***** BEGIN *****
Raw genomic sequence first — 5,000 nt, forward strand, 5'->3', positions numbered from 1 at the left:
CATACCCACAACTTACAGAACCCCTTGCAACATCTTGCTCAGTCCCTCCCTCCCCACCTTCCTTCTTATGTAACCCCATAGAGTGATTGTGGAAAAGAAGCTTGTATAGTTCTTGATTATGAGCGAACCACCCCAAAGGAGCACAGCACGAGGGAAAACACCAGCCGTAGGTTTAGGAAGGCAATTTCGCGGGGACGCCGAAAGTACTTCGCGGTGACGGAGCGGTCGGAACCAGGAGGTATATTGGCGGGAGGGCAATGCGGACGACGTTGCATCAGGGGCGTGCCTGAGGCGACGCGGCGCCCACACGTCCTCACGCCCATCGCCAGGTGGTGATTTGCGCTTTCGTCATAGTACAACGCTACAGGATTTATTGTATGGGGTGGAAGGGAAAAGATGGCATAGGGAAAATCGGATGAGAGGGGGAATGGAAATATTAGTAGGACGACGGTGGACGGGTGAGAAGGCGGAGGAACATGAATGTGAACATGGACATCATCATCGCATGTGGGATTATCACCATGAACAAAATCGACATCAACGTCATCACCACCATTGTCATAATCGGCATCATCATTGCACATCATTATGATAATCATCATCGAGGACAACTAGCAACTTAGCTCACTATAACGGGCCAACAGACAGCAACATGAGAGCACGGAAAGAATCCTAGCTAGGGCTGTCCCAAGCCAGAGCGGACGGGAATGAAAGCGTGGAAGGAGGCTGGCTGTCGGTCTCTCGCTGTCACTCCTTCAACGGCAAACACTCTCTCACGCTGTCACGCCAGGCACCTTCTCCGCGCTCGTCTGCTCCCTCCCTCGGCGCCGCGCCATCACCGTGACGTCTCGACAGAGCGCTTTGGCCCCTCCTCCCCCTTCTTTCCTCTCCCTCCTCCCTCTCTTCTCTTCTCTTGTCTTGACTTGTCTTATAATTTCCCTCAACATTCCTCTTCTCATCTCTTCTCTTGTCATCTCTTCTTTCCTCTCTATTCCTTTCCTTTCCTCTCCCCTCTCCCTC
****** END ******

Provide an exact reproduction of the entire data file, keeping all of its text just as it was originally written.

Raw genomic sequence first — 5,000 nt, forward strand, 5'->3', positions numbered from 1 at the left:
CATACCCACAACTTACAGAACCCCTTGCAACATCTTGCTCAGTCCCTCCCTCCCCACCTTCCTTCTTATGTAACCCCATAGAGTGATTGTGGAAAAGAAGCTTGTATAGTTCTTGATTATGAGCGAACCACCCCAAAGGAGCACAGCACGAGGGAAAACACCAGCCGTAGGTTTAGGAAGGCAATTTCGCGGGGACGCCGAAAGTACTTCGCGGTGACGGAGCGGTCGGAACCAGGAGGTATATTGGCGGGAGGGCAATGCGGACGACGTTGCATCAGGGGCGTGCCTGAGGCGACGCGGCGCCCACACGTCCTCACGCCCATCGCCAGGTGGTGATTTGCGCTTTCGTCATAGTACAACGCTACAGGATTTATTGTATGGGGTGGAAGGGAAAAGATGGCATAGGGAAAATCGGATGAGAGGGGGAATGGAAATATTAGTAGGACGACGGTGGACGGGTGAGAAGGCGGAGGAACATGAATGTGAACATGGACATCATCATCGCATGTGGGATTATCACCATGAACAAAATCGACATCAACGTCATCACCACCATTGTCATAATCGGCATCATCATTGCACATCATTATGATAATCATCATCGAGGACAACTAGCAACTTAGCTCACTATAACGGGCCAACAGACAGCAACATGAGAGCACGGAAAGAATCCTAGCTAGGGCTGTCCCAAGCCAGAGCGGACGGGAATGAAAGCGTGGAAGGAGGCTGGCTGTCGGTCTCTCGCTGTCACTCCTTCAACGGCAAACACTCTCTCACGCTGTCACGCCAGGCACCTTCTCCGCGCTCGTCTGCTCCCTCCCTCGGCGCCGCGCCATCACCGTGACGTCTCGACAGAGCGCTTTGGCCCCTCCTCCCCCTTCTTTCCTCTCCCTCCTCCCTCTCTTCTCTTCTCTTGTCTTGACTTGTCTTATAATTTCCCTCAACATTCCTCTTCTCATCTCTTCTCTTGTCATCTCTTCTTTCCTCTCTATTCCTTTCCTTTCCTCTCCCCTCTCCCTC